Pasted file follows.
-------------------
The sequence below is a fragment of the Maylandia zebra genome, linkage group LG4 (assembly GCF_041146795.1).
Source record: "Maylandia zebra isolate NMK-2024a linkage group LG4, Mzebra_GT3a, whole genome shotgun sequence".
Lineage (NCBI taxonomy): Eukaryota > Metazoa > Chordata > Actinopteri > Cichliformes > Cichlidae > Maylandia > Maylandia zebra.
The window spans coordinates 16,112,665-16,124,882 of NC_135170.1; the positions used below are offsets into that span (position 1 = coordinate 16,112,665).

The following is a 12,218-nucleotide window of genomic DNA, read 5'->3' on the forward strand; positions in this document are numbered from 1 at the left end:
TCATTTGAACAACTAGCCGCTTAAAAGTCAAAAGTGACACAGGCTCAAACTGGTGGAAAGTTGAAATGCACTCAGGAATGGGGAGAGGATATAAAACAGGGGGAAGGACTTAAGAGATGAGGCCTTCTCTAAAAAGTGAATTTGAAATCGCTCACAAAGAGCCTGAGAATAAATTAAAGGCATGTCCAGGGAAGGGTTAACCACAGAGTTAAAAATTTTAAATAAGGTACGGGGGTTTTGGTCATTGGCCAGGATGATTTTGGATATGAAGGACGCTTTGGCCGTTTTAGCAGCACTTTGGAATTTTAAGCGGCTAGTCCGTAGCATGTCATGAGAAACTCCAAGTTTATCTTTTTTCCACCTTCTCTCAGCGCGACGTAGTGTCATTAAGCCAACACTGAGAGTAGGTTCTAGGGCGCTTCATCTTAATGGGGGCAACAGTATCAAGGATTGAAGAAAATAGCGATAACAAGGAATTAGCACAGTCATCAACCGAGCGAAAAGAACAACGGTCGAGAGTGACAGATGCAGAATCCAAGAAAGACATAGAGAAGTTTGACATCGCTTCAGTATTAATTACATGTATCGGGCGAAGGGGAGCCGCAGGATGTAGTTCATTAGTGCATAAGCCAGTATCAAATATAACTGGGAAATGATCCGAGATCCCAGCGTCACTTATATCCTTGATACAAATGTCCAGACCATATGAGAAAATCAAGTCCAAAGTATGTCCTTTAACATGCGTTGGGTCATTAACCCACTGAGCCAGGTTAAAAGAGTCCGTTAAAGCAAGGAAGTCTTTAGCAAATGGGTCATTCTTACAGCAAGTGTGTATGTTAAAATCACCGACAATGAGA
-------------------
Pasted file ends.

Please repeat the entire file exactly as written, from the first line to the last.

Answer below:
The sequence below is a fragment of the Maylandia zebra genome, linkage group LG4 (assembly GCF_041146795.1).
Source record: "Maylandia zebra isolate NMK-2024a linkage group LG4, Mzebra_GT3a, whole genome shotgun sequence".
Lineage (NCBI taxonomy): Eukaryota > Metazoa > Chordata > Actinopteri > Cichliformes > Cichlidae > Maylandia > Maylandia zebra.
The window spans coordinates 16,112,665-16,124,882 of NC_135170.1; the positions used below are offsets into that span (position 1 = coordinate 16,112,665).

The following is a 12,218-nucleotide window of genomic DNA, read 5'->3' on the forward strand; positions in this document are numbered from 1 at the left end:
TCATTTGAACAACTAGCCGCTTAAAAGTCAAAAGTGACACAGGCTCAAACTGGTGGAAAGTTGAAATGCACTCAGGAATGGGGAGAGGATATAAAACAGGGGGAAGGACTTAAGAGATGAGGCCTTCTCTAAAAAGTGAATTTGAAATCGCTCACAAAGAGCCTGAGAATAAATTAAAGGCATGTCCAGGGAAGGGTTAACCACAGAGTTAAAAATTTTAAATAAGGTACGGGGGTTTTGGTCATTGGCCAGGATGATTTTGGATATGAAGGACGCTTTGGCCGTTTTAGCAGCACTTTGGAATTTTAAGCGGCTAGTCCGTAGCATGTCATGAGAAACTCCAAGTTTATCTTTTTTCCACCTTCTCTCAGCGCGACGTAGTGTCATTAAGCCAACACTGAGAGTAGGTTCTAGGGCGCTTCATCTTAATGGGGGCAACAGTATCAAGGATTGAAGAAAATAGCGATAACAAGGAATTAGCACAGTCATCAACCGAGCGAAAAGAACAACGGTCGAGAGTGACAGATGCAGAATCCAAGAAAGACATAGAGAAGTTTGACATCGCTTCAGTATTAATTACATGTATCGGGCGAAGGGGAGCCGCAGGATGTAGTTCATTAGTGCATAAGCCAGTATCAAATATAACTGGGAAATGATCCGAGATCCCAGCGTCACTTATATCCTTGATACAAATGTCCAGACCATATGAGAAAATCAAGTCCAAAGTATGTCCTTTAACATGCGTTGGGTCATTAACCCACTGAGCCAGGTTAAAAGAGTCCGTTAAAGCAAGGAAGTCTTTAGCAAATGGGTCATTCTTACAGCAAGTGTGTATGTTAAAATCACCGACAATGAGA